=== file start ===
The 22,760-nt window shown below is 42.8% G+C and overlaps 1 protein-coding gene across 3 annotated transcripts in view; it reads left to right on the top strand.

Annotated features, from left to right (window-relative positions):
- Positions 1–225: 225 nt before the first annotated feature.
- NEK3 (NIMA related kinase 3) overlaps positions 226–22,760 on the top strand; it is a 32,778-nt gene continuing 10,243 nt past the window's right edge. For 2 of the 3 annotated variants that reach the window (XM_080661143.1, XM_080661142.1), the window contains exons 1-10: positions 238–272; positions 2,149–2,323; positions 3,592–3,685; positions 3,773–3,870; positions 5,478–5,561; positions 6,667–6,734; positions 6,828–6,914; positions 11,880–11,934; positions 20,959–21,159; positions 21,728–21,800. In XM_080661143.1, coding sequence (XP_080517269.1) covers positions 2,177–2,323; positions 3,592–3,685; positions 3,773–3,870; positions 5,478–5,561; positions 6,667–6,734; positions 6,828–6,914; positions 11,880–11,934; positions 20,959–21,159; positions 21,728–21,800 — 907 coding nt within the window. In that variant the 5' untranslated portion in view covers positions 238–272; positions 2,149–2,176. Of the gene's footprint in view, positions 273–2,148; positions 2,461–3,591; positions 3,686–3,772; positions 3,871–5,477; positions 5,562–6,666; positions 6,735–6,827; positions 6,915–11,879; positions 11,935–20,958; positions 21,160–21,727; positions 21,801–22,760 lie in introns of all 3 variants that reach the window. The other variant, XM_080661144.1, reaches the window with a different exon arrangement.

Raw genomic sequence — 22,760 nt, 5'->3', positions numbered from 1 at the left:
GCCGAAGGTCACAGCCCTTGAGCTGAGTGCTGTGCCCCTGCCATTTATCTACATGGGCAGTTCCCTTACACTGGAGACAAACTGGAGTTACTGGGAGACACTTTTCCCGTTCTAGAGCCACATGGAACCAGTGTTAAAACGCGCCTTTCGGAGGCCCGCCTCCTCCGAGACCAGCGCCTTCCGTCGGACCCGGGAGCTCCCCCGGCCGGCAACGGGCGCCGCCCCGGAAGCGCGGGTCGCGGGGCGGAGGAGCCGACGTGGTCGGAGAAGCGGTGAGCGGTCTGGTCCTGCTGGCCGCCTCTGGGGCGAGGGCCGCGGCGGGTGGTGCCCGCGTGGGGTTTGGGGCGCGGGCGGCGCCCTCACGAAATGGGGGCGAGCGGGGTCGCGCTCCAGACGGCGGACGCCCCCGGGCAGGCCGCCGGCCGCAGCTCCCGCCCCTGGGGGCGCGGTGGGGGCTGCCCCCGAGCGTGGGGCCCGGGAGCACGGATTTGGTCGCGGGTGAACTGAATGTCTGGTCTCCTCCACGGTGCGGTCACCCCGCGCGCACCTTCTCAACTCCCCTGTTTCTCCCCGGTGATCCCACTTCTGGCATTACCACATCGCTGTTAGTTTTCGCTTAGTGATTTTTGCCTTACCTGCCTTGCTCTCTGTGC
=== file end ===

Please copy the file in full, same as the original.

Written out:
The 22,760-nt window shown below is 42.8% G+C and overlaps 1 protein-coding gene across 3 annotated transcripts in view; it reads left to right on the top strand.

Annotated features, from left to right (window-relative positions):
- Positions 1–225: 225 nt before the first annotated feature.
- NEK3 (NIMA related kinase 3) overlaps positions 226–22,760 on the top strand; it is a 32,778-nt gene continuing 10,243 nt past the window's right edge. For 2 of the 3 annotated variants that reach the window (XM_080661143.1, XM_080661142.1), the window contains exons 1-10: positions 238–272; positions 2,149–2,323; positions 3,592–3,685; positions 3,773–3,870; positions 5,478–5,561; positions 6,667–6,734; positions 6,828–6,914; positions 11,880–11,934; positions 20,959–21,159; positions 21,728–21,800. In XM_080661143.1, coding sequence (XP_080517269.1) covers positions 2,177–2,323; positions 3,592–3,685; positions 3,773–3,870; positions 5,478–5,561; positions 6,667–6,734; positions 6,828–6,914; positions 11,880–11,934; positions 20,959–21,159; positions 21,728–21,800 — 907 coding nt within the window. In that variant the 5' untranslated portion in view covers positions 238–272; positions 2,149–2,176. Of the gene's footprint in view, positions 273–2,148; positions 2,461–3,591; positions 3,686–3,772; positions 3,871–5,477; positions 5,562–6,666; positions 6,735–6,827; positions 6,915–11,879; positions 11,935–20,958; positions 21,160–21,727; positions 21,801–22,760 lie in introns of all 3 variants that reach the window. The other variant, XM_080661144.1, reaches the window with a different exon arrangement.

Raw genomic sequence — 22,760 nt, 5'->3', positions numbered from 1 at the left:
GCCGAAGGTCACAGCCCTTGAGCTGAGTGCTGTGCCCCTGCCATTTATCTACATGGGCAGTTCCCTTACACTGGAGACAAACTGGAGTTACTGGGAGACACTTTTCCCGTTCTAGAGCCACATGGAACCAGTGTTAAAACGCGCCTTTCGGAGGCCCGCCTCCTCCGAGACCAGCGCCTTCCGTCGGACCCGGGAGCTCCCCCGGCCGGCAACGGGCGCCGCCCCGGAAGCGCGGGTCGCGGGGCGGAGGAGCCGACGTGGTCGGAGAAGCGGTGAGCGGTCTGGTCCTGCTGGCCGCCTCTGGGGCGAGGGCCGCGGCGGGTGGTGCCCGCGTGGGGTTTGGGGCGCGGGCGGCGCCCTCACGAAATGGGGGCGAGCGGGGTCGCGCTCCAGACGGCGGACGCCCCCGGGCAGGCCGCCGGCCGCAGCTCCCGCCCCTGGGGGCGCGGTGGGGGCTGCCCCCGAGCGTGGGGCCCGGGAGCACGGATTTGGTCGCGGGTGAACTGAATGTCTGGTCTCCTCCACGGTGCGGTCACCCCGCGCGCACCTTCTCAACTCCCCTGTTTCTCCCCGGTGATCCCACTTCTGGCATTACCACATCGCTGTTAGTTTTCGCTTAGTGATTTTTGCCTTACCTGCCTTGCTCTCTGTGC